The coating powder comprises either separate inorganic material particles and polymeric binder material particles or particles including both inorganic material and polymeric binder material (so-called hybrid particles). An average diameter of the material particles is chosen so that it is above of an average diameter of pores of a substrate to be coated. The average diameter of the material particles is usually 0.1–500 μm, preferably 1–15 μm. The coating powder usually comprises 10.1–99.5 wt-% (dry weight) of inorganic material and the rest is preferably polymeric binder material. The most common range for the amount of the inorganic material in the coating powder is 80–95 wt.-%. It is possible that the composition of the coating powders applied on the opposite surfaces of the web differ from each other.
The substrate to be treated is preferably a continuous web but the principle of the invention can also be applied to substrates in a sheet form. The substrate preferably comprises fibrous material but other substrates are also possible. The fibrous portion of the continuous web to be treated consists usually of papermaking fibres. In the present application, the papermaking fibres refer to fibres obtained from trees, in other words, either fibres of a mechanical or chemical pulp or mixtures of those two.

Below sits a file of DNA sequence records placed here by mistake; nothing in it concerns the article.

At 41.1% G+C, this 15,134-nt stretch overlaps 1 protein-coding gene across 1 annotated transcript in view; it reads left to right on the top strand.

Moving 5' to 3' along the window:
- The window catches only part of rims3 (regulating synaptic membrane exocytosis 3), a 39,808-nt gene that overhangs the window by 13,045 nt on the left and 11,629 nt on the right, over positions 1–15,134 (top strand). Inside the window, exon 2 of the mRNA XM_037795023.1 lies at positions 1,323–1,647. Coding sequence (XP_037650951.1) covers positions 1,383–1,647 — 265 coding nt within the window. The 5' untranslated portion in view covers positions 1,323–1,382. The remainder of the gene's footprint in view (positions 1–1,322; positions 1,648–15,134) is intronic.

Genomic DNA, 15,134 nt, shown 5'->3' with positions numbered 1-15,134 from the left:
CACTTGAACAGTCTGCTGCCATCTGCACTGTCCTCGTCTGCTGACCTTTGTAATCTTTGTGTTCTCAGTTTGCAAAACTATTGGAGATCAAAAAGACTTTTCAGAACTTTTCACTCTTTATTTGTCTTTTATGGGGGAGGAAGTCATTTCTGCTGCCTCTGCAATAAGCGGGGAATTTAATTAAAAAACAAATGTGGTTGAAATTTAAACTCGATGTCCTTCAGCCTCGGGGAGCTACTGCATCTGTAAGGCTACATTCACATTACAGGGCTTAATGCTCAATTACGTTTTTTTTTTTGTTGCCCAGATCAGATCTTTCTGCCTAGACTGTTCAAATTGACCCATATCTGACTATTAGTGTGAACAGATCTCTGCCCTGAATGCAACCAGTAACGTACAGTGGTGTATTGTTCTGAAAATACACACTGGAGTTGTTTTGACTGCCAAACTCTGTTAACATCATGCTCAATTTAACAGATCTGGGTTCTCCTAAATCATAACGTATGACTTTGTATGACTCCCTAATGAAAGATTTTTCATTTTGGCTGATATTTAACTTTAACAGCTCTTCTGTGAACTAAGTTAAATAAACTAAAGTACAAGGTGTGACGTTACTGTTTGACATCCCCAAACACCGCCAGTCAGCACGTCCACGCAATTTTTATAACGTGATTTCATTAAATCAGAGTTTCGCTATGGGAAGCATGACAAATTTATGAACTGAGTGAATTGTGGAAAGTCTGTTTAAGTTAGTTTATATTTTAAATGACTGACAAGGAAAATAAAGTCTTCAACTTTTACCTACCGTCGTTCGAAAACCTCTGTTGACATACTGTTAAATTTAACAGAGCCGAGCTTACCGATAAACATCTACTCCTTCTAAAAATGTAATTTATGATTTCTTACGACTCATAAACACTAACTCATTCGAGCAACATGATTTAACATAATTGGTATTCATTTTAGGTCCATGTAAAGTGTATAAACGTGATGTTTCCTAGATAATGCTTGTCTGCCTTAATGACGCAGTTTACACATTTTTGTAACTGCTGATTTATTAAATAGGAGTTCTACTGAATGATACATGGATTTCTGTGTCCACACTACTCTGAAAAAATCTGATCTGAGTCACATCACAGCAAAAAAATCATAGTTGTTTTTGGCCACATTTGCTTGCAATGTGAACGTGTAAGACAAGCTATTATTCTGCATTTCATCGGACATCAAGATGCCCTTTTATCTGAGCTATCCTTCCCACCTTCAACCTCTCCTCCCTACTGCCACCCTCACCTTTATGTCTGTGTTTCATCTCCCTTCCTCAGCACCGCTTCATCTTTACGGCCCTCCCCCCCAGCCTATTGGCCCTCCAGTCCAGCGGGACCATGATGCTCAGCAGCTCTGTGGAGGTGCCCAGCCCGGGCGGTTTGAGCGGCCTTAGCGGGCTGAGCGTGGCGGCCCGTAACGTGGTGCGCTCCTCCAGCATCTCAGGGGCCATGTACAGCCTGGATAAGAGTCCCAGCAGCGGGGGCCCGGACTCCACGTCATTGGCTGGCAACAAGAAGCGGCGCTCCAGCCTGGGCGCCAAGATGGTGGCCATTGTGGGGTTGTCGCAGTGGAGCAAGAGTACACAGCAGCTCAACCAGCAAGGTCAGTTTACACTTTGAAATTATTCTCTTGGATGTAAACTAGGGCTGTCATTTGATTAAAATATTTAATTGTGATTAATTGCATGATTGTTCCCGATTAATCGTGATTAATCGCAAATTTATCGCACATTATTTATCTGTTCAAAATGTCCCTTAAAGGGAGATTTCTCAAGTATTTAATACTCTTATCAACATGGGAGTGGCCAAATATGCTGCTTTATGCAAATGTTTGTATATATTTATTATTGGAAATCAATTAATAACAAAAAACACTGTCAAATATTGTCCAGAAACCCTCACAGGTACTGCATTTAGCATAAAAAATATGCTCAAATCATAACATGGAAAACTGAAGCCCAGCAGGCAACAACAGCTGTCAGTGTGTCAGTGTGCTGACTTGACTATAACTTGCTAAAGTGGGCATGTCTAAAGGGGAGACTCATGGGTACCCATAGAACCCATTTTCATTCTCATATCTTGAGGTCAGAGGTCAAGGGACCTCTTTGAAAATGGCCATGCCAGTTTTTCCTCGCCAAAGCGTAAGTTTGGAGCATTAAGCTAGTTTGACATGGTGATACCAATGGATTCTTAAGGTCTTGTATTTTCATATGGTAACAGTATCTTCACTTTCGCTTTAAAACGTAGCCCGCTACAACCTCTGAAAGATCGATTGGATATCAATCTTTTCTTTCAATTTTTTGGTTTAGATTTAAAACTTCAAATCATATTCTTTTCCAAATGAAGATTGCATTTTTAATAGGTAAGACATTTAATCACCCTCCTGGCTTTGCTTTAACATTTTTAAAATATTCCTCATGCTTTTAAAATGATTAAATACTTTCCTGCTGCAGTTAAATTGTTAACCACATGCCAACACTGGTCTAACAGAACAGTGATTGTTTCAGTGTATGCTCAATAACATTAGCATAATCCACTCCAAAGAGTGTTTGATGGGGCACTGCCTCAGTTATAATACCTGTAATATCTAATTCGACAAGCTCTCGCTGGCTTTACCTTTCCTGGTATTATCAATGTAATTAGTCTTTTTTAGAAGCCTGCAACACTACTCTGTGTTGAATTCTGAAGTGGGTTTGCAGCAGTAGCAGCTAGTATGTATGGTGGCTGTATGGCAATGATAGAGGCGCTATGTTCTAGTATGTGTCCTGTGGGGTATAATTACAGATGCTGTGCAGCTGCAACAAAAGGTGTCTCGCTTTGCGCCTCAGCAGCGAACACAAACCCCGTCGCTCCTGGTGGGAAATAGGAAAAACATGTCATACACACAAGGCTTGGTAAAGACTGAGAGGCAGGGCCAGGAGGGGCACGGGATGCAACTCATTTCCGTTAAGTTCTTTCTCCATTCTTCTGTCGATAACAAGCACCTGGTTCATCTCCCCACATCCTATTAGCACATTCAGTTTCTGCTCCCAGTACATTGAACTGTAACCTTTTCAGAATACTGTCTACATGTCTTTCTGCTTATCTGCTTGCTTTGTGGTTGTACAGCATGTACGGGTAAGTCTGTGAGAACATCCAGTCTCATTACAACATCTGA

To strengthen the fastening of the coating powder to the web during the application of the dry coating powder it is advantageous to pre-treat the web. The pre-treatment may comprise rubbing, treating by corona, or moistening the web by suitable liquid substances, such as water, polyamide imide, hydrogen peroxide, or lime water. The fastening of the coating powder has different mechanisms, such as hydrogen bonds, oxidizing the surface of the web followed by forming of free radicals or a chemical reaction forming a new compound. The pre-treatment liquid is preferably sprayed from ducts in the form of fine fog particles towards the web to prevent excess moistening of the web.